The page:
I'm not a religious person. I grew up in a secular Jewish household, and my religious training came from watching The Ten Commandments on television. Seriously.
And as I've grown older, I've often wondered about the hypocrisy that is organized religion.
Houses of God should, by definition, be places where people can go to find community, tolerance, love and inclusion. Instead, I've found that synagogues where hefty membership dues are required and tickets must be purchased for the high holiday services are the norm and, as such, exemplify hypocrisy.
And the Christian churches preach the words of Jesus, while denying gays the right to marry, and caring more for a fertilized egg than for a child born into poverty without the means to live a happy, healthy life filled with love.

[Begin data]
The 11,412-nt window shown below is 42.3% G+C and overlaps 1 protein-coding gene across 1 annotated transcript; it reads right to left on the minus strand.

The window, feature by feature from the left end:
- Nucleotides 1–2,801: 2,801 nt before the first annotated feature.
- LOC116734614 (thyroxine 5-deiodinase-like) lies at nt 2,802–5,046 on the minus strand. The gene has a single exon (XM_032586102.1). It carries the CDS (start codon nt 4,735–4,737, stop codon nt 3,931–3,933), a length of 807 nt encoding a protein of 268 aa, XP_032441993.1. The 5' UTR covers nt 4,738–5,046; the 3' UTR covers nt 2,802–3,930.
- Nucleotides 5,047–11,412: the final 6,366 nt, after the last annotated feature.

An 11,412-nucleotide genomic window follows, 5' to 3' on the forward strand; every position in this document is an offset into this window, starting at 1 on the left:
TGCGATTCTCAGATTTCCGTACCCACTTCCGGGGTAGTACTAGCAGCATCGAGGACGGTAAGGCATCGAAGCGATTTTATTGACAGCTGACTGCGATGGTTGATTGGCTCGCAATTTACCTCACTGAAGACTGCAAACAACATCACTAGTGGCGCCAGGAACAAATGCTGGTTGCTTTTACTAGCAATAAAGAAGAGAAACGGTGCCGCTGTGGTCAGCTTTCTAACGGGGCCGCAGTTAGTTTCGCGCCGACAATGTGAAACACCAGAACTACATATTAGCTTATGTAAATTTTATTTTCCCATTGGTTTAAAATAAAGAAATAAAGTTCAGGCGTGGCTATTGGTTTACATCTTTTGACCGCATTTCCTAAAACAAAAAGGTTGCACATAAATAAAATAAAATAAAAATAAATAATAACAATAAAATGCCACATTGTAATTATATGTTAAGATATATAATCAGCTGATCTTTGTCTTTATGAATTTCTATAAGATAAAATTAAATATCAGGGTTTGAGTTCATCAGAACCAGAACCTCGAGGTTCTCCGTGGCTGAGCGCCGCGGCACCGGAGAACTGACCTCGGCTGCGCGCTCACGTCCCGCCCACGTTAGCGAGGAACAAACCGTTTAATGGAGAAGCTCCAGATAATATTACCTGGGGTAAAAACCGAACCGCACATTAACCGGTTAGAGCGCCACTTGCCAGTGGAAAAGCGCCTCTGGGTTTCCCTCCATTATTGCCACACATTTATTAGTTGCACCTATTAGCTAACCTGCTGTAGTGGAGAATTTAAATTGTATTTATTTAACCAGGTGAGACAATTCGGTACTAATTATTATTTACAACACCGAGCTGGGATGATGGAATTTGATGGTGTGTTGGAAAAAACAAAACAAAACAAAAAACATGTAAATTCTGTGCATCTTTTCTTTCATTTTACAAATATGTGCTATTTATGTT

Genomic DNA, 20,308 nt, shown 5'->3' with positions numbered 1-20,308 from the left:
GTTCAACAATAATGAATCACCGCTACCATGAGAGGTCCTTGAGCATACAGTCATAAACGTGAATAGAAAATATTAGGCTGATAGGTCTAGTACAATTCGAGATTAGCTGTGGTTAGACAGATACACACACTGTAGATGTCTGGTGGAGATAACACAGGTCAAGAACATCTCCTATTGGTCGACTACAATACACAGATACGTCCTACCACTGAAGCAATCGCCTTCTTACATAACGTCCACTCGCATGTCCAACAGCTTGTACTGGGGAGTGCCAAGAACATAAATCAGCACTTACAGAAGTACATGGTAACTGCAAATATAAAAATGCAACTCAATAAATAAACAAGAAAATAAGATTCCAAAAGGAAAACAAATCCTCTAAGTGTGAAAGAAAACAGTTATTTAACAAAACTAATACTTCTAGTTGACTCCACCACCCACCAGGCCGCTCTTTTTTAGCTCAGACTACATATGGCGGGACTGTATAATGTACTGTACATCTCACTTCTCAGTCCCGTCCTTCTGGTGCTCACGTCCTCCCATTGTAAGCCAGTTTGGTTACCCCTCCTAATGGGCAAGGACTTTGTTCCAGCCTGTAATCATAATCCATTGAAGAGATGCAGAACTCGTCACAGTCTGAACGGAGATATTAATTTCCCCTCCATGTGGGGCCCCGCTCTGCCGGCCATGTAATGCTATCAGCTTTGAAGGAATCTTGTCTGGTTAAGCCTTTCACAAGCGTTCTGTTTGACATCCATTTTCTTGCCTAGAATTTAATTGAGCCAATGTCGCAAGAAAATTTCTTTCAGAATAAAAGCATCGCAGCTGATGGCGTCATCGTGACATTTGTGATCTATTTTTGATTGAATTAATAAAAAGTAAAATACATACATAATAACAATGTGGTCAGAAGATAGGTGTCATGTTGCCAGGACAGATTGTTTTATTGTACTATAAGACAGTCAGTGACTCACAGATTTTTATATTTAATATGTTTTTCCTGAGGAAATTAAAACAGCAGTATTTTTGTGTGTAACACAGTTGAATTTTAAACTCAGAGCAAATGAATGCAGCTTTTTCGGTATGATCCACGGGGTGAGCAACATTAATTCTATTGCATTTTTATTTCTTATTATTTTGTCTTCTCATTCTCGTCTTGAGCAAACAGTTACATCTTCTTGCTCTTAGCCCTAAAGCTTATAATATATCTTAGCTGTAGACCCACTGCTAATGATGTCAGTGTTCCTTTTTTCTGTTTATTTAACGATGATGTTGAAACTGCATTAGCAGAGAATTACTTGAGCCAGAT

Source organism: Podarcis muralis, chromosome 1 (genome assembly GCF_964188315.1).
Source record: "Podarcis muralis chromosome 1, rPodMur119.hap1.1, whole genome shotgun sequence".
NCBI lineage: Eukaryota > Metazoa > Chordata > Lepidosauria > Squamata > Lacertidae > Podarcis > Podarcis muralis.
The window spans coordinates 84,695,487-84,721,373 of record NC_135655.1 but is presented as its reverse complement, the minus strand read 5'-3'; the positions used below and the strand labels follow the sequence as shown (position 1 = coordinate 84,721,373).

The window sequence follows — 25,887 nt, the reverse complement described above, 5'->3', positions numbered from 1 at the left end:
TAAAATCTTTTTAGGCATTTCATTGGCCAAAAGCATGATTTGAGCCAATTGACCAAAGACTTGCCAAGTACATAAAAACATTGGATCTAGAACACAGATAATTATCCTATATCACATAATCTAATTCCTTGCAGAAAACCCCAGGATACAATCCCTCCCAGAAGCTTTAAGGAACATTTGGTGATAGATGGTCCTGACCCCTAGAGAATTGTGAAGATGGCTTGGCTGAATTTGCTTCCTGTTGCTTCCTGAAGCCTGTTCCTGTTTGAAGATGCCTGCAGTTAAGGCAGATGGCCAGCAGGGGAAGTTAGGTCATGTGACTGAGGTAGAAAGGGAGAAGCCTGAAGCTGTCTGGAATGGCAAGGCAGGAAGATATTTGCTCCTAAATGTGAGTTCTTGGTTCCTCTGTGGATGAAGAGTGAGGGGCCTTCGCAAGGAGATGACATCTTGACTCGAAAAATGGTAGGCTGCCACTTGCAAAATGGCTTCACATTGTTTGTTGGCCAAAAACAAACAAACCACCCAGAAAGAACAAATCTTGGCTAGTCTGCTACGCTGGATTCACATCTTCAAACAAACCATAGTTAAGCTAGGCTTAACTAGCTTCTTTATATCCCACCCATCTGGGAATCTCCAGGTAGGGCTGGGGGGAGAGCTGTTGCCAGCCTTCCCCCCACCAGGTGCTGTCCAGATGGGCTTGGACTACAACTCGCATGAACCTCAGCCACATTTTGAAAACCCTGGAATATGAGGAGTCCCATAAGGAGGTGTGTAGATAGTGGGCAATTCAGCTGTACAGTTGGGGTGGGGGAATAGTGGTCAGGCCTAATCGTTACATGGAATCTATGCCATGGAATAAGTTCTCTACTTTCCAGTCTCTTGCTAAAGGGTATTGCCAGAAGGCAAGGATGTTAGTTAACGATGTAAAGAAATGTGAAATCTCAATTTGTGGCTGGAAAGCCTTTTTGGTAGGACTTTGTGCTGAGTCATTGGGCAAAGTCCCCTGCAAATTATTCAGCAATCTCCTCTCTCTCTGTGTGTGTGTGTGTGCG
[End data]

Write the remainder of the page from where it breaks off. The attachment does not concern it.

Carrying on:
Hypocrisy. Easy for me to say, as I've never had organized religion as part of my life.
Today I had the pleasure of spending an hour interviewing Frank Schaeffer. He was born into fundamentalist Christian royalty and emerged from the madness to offer a memoir. His latest book, "Crazy for God: How I Grew Up as One of the Elect, Helped Found the Religious Right, and Lived to Take All (or Almost All) of it Back".
His is a truly fascinating story. You can listen to our interview here (runtime 37:37)